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Thomas Fox: i’m sure the coincidence of the June one release date of the update to the evaluation was coincidental nevertheless when it came out it really got a lot of people’s attention and data is something that is probably the most one of the most ubiquitous terms in compliance now.

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Jason Mefford: Well, it is it’s it’s funny because as you’re talking, you know because i’ve always usually kind of held you know risk and compliance is to kind of separate things but it’s.

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Jason Mefford: It seems like from what you’re talking about that there is more of this confluence now of this right is he is I mean we see this from.

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Jason Mefford: The ISO 31,000 standard on risk management right they came out with it, they updated it a couple years, I think it was a 18 or 19 they updated that.

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Jason Mefford: And so, now has been incorporating those concepts those risk management concepts into their other standards as they’re updating them.

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Jason Mefford: And so now it’s almost like the government has come back and said hey everybody compliance by itself right let’s start incorporating some of these risk management things you know, like you said it’s got to be continuous.

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Jason Mefford: it’s got to be you know have it, have an improvement, because as you’re going through as you’re looking at it and hey, by the way, everybody has data, so you guys should be able to start telling.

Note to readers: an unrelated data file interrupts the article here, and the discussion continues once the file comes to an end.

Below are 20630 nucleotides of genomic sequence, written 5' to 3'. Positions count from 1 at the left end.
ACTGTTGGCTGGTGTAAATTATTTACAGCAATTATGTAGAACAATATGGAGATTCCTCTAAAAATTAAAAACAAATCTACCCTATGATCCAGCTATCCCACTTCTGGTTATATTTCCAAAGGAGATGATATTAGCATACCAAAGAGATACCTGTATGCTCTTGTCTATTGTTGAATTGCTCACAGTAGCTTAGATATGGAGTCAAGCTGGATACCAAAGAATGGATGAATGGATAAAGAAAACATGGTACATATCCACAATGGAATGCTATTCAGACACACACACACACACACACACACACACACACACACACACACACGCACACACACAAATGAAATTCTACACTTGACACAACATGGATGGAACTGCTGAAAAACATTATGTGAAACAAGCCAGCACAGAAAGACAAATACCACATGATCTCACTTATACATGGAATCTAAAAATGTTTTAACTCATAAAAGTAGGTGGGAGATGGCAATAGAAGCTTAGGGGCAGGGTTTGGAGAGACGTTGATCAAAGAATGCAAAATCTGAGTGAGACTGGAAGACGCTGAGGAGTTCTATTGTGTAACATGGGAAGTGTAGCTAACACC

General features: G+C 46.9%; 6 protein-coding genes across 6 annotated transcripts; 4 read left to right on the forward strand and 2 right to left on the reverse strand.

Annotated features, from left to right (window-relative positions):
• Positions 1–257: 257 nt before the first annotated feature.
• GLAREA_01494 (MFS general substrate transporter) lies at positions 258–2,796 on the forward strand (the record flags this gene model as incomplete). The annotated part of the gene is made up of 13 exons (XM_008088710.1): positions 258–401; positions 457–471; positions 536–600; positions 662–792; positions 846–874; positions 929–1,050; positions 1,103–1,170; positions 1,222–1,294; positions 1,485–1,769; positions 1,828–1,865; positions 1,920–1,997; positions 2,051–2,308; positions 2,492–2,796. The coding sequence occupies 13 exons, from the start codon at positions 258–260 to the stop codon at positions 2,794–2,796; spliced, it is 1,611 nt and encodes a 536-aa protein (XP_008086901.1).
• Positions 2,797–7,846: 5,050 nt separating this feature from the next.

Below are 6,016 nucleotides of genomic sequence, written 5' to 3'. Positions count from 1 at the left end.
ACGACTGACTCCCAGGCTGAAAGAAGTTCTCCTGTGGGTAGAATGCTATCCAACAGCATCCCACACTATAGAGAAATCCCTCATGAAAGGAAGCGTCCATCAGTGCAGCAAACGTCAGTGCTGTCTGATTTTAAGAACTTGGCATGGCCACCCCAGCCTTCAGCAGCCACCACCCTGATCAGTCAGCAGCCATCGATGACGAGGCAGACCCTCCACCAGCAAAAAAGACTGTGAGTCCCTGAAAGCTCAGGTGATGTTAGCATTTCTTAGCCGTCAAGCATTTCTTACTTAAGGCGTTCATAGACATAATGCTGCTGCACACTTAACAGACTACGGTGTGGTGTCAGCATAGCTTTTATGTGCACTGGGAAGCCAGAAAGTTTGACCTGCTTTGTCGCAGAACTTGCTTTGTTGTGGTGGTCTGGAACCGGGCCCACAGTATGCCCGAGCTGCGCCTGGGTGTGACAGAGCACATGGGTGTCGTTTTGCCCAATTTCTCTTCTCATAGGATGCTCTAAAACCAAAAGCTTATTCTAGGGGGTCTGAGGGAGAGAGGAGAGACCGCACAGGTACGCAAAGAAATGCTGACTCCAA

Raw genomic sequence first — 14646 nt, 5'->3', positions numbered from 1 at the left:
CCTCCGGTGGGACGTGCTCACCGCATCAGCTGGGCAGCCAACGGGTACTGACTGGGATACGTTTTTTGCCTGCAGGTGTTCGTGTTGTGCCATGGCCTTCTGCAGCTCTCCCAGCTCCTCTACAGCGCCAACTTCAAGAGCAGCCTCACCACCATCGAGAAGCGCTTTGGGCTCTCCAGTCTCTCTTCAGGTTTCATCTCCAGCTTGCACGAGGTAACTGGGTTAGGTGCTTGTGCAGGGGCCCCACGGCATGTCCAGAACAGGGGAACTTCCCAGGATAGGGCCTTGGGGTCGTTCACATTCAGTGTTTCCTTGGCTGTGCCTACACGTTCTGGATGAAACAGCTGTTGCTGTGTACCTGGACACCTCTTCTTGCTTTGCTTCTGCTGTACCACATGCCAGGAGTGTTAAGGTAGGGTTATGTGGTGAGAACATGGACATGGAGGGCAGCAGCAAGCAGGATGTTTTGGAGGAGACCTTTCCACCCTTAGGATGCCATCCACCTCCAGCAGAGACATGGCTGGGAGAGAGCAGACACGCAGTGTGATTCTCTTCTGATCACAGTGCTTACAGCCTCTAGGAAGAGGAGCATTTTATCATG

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Jason Mefford: Whether you’re compliant or not right, you should start kind of self monitoring, that is, that is, that kind of what i’m hearing what what’s coming out.

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Thomas Fox: No you’re absolutely spot on and one of the things I saw the last year with the pandemic was the acceleration of trends that have been percolating in.

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Thomas Fox: 2017 2018 and 2019 to accelerate X exponentially and coupled with the fact with certainly from the legal.

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Thomas Fox: kind of compliance perspective, the traditional way you would look at issues is go to an investigation, you might do an interview.

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Thomas Fox: You might sit down and talk to some people, you might review documents all that kind of all went out the window last year and really the only thing left was data, and so it forced people like myself who perhaps not use data primarily as the source for continuous monitoring or numbers.

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Thomas Fox: To really embrace that because we had to, and now that we’ve had to I think it’s a much more efficient way much certainly much more holistic way into your first point, I think you’re also spot on that we’ve had this much more or greater recognition that this is just risk.

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Thomas Fox: We had pandemic risk last year now we’ve got returned to work risk and got supply chain risk we got.

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Thomas Fox: Third party risk we have cyber cyber security risk we have data privacy risk, and of course we have.

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Thomas Fox: You know the social justice and diversity inclusion movements that gained speed last year, so you have a reputational risk, how are you going to look at those all and it has to be really a holistic integrated approach.

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Jason Mefford: Well, and it’s interesting because, even when you think about you know risk in general right.

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Jason Mefford: Why does the government come out with new laws with new regulations, because the government is trying to manage some risk.

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Jason Mefford: Right of businesses may be operating in a way that they don’t like right that ends up often having a very detrimental impact to the economy to two individuals right as well, and so they’re trying to manage kind of like the business environment within the country by putting these.